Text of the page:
Most Valuable Team

Most Valuable Team
By Dan Wetzel, Yahoo Sports
June 24, 2005

Dan Wetzel
Yahoo Sports
SAN ANTONIO – The fireworks sparked overhead, the music blared and the confetti fell on the court. Not on one player, not on one big, bright star deep in the heart of Texas, but on one team – one together, tenacious, total team.

In a star-driven league, it was a group of contributors who drove to the title. In a sport that celebrates the individual, it was a collection of individuals who celebrated last.

San Antonio Spurs 81, Detroit Pistons 74.

At long last it was over, the Spurs gritting out a NBA championship in seven gritty games.

"Perseverance," said Tim Duncan, the Finals MVP who finished with 25 points and 11 rebounds. "We just stuck with it. We just kept on pushing. We just kept on fighting."

Game 7 was a microcosm of this entire series – back and forth, forth and back. With every Spurs' run, the Pistons ran back. With every Detroit surge, San Antonio surged back. And mostly it was won by the Spurs because of big plays by multiple players, guys picking one another up when someone eventually fell down.

Duncan deserved to win MVP for his critic-answering play. But so did a handful of others in silver and black.

This was Bruce Bowen completely stuffing Chauncey Billups (3-of-8 shooting) the way he had stuffed Richard Hamilton earlier in the series.

This was Tony Parker stepping up defensively on Hamilton (6-of-18 shooting) allowing the Bowen switch on Billups to work.

This was Duncan shaking off a nightmare offensive start to the game and a growing sense of dread to explode in the third quarter (nine points in a 2:09 stretch).

This was Robert Horry delivering 15 momentum-swinging points, just the way he carried the Spurs to a Game 5 victory with a legendary performance.

This was Manu Ginobili slashing and dashing to the rim for 23 points, reminiscent of his play in staking the Spurs to a critical 2-0 series lead.

It was a group of guys up against summer, up against a classic collapse, up against the dangerous defending champions growing together and growing tougher when it mattered most.

"Kid in the candy store," cooed Bowen in celebration. "Party, party, candy. This is a beautiful moment."

Make no mistake, San Antonio was in trouble in this game. The Spurs trailed by nine points in the second half, and Duncan was doing plenty of little things but not the big one the Spurs needed most – scoring.

At one point, he was 4-of-14 from the floor and had gone scoreless for nearly 14 minutes – "I felt the game was going bad for me," Duncan said. But then his chief harassers, Rasheed Wallace and Antonio McDyess, both hit the bench with four fouls, and Duncan made an old-fashioned three-point play and everything changed.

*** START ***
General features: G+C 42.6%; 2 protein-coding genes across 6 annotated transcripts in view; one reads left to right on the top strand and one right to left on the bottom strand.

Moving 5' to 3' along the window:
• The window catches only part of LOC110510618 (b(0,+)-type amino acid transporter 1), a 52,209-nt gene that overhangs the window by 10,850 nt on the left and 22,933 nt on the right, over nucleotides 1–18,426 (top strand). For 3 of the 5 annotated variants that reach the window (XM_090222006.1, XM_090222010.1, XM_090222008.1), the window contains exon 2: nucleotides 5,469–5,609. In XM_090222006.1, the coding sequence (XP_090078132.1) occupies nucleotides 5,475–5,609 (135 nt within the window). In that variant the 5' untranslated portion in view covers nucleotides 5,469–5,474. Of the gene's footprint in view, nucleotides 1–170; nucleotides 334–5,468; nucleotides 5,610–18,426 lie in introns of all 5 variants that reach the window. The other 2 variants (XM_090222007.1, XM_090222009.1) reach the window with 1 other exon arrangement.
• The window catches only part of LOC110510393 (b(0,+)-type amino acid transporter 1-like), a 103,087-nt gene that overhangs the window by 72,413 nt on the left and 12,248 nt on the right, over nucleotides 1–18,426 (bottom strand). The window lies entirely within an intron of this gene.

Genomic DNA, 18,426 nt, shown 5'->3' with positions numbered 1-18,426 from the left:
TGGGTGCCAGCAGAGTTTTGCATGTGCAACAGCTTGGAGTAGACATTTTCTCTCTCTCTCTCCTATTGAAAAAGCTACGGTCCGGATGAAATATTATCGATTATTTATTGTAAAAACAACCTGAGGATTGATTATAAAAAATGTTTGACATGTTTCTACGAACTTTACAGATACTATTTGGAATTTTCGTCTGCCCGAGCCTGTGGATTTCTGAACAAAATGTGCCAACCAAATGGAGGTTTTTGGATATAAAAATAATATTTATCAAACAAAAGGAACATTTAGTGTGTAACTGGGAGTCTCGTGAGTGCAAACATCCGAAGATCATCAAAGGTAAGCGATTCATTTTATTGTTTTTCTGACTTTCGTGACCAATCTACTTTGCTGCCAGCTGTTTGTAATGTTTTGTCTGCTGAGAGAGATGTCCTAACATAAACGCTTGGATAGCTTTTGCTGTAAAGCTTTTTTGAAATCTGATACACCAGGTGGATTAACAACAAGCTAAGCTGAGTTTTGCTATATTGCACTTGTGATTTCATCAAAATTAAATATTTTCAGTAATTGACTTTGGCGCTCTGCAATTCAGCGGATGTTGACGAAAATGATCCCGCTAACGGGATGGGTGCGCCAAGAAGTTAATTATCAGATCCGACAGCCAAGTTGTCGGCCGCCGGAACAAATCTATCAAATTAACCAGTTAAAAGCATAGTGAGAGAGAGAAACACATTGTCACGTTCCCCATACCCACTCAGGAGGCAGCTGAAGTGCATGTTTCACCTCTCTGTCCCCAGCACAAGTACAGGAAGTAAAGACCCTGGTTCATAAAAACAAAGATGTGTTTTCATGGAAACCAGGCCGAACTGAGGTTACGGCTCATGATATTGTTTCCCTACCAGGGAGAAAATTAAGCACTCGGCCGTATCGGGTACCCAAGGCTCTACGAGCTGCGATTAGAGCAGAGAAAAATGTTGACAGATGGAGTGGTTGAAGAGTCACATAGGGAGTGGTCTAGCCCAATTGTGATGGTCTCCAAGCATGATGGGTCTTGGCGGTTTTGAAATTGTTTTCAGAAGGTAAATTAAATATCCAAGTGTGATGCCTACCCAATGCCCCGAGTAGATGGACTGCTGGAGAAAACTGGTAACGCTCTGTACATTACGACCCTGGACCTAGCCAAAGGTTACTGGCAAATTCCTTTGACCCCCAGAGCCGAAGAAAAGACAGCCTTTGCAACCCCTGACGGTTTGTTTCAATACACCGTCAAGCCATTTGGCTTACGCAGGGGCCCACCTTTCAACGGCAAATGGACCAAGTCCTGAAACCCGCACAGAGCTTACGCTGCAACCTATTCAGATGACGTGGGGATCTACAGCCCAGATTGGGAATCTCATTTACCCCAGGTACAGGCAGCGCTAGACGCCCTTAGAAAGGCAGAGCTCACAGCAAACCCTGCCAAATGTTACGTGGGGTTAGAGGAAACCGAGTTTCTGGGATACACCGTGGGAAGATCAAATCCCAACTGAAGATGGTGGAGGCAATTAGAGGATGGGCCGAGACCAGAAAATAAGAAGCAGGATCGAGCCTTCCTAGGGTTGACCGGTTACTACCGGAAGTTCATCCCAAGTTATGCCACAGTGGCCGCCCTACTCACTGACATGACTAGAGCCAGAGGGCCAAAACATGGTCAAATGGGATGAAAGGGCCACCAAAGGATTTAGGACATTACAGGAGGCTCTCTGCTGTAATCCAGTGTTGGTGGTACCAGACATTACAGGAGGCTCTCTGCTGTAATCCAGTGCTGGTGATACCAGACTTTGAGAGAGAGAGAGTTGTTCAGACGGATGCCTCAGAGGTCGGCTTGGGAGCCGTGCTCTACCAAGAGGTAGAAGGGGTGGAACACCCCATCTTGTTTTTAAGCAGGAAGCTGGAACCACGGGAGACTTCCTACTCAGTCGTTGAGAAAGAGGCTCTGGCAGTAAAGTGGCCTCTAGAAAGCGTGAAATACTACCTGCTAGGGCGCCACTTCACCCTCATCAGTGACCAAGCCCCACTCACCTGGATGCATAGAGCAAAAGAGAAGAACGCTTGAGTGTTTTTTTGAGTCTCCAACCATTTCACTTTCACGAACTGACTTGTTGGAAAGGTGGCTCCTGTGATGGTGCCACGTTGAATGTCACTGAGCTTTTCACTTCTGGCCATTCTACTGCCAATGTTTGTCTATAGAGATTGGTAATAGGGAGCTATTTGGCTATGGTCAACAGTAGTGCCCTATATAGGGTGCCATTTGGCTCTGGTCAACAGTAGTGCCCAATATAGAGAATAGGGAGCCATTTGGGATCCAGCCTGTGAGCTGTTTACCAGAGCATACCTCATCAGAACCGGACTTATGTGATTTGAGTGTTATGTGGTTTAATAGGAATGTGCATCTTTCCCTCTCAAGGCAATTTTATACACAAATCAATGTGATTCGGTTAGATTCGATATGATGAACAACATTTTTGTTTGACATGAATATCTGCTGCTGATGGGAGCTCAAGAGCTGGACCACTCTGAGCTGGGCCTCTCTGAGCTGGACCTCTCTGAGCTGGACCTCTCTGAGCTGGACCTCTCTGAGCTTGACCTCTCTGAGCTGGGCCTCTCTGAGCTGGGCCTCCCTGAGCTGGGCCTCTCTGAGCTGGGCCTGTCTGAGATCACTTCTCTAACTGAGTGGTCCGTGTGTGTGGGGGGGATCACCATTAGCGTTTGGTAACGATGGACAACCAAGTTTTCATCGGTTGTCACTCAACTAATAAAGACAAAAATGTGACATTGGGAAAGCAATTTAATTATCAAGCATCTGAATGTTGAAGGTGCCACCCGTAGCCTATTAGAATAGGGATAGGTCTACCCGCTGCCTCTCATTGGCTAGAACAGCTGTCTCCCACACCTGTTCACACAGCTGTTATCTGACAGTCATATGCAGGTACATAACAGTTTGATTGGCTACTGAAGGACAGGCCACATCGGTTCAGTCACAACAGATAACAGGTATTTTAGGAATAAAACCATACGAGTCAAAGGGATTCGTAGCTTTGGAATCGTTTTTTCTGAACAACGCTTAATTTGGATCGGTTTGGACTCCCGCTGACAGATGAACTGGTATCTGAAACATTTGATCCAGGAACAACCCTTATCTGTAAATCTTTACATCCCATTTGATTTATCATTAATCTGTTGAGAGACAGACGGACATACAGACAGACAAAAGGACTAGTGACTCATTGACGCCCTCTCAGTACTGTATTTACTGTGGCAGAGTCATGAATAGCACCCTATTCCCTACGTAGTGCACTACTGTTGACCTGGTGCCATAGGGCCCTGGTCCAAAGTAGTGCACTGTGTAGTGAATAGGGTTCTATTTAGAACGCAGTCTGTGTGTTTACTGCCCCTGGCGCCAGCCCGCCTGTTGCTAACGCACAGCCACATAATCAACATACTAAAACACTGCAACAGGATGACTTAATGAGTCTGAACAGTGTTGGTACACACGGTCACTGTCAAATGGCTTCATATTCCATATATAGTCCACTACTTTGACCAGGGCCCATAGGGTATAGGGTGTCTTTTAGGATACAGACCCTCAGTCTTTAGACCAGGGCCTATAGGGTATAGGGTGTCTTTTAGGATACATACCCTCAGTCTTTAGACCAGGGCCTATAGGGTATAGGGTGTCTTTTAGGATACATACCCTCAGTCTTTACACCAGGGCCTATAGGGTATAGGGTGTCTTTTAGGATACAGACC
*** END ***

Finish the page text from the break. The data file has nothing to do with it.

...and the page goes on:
"I got one to fall in and two to fall in and things started happening," Duncan said. "Then I was able to draw some double teams and got some guys some open shots.

"The whole game was about perseverance, sticking to it, keeping it going," he continued. "Things not going well? Don't really care and keep going."

That's the Spurs, though. They may not fit the NBA's classic star-gazing, high-entertainment act that the Nielsen people covet. They may come from a small market. But they now have captured three titles in seven years (two in the last three) and have a young core in place to be in contention for a long time.

"We can play better," Duncan said, "but we have years to do that."

Perhaps the greatest thing about the Spurs is that the MVP wasn't sure he deserved to be MVP and spent much of the postgame complimenting his teammates. In return, all of those guys praised Duncan.

"Timmy is the leader of our team. He just carried us tonight," Parker said.

But at times, the Spurs all did some carrying. And every bit of it was needed to drive a stake through the heart of the Pistons, who were the most resilient of champions. Detroit could have faded in these playoffs any number of times, but it took a tie game into the fourth quarter.

That's when San Antonio took control of the game, the series and the championship. Four different players scored, five different players grabbed rebounds and everyone kept feeding the white-hot Ginobili, who scored 11 points in the fourth and closed it out like a baseball reliever.

It wasn't just Tim Duncan. It wasn't just one player. It wasn't just one thing. It was a thing of beauty even the Pistons could appreciate.

"I recognize the fact that another team deserved it," Pistons coach Larry Brown said.

A team did.

The best team.

Dan Wetzel is Yahoo! Sports' national columnist. He is the co-author of the book "Death to the BCS: The Definitive Case Against the Bowl Championship Series," which following five printings of the first edition was re-released in a second, updated edition in October. Follow him on Twitter. Send Dan a question or comment for potential use in a future column or webcast.

Updated on Friday, Jun 24, 2005 4:09 am, EDT

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